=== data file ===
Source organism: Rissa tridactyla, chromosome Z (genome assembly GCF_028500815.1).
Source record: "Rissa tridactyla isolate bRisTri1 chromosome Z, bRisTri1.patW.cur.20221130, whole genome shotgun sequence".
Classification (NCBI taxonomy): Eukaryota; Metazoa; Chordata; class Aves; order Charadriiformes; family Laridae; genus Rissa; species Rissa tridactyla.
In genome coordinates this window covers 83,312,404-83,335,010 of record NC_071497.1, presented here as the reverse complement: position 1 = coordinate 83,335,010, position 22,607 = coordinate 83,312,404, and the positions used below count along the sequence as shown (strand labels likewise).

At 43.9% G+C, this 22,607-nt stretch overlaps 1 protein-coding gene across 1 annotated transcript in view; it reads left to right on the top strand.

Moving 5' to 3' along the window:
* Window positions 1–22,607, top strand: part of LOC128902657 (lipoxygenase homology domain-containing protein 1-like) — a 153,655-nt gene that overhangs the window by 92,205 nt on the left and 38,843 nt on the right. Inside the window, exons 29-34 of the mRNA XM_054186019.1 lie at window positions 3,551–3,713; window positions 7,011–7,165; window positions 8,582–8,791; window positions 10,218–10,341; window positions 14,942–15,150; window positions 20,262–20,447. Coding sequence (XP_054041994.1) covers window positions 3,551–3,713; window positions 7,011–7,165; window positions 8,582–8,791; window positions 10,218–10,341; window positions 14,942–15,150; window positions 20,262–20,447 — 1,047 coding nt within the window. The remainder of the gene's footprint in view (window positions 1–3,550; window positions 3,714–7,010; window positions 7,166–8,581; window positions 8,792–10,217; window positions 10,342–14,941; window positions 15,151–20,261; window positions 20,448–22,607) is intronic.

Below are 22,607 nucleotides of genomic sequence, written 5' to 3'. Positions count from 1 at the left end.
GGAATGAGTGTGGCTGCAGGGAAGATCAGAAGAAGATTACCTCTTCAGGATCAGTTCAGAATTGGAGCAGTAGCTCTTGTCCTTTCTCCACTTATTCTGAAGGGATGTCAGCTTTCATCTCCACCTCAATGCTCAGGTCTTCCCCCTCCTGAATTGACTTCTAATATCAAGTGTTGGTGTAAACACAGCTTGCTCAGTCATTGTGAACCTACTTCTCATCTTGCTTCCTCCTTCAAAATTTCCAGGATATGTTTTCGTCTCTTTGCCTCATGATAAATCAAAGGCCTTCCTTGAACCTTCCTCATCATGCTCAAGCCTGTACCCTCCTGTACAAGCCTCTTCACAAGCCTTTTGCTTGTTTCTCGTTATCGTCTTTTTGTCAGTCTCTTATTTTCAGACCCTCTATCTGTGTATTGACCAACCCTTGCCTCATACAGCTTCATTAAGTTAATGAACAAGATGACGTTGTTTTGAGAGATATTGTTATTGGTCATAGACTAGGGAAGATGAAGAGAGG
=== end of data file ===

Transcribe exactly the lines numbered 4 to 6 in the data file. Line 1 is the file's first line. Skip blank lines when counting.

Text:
In genome coordinates this window covers 83,312,404-83,335,010 of record NC_071497.1, presented here as the reverse complement: position 1 = coordinate 83,335,010, position 22,607 = coordinate 83,312,404, and the positions used below count along the sequence as shown (strand labels likewise).

At 43.9% G+C, this 22,607-nt stretch overlaps 1 protein-coding gene across 1 annotated transcript in view; it reads left to right on the top strand.

Moving 5' to 3' along the window: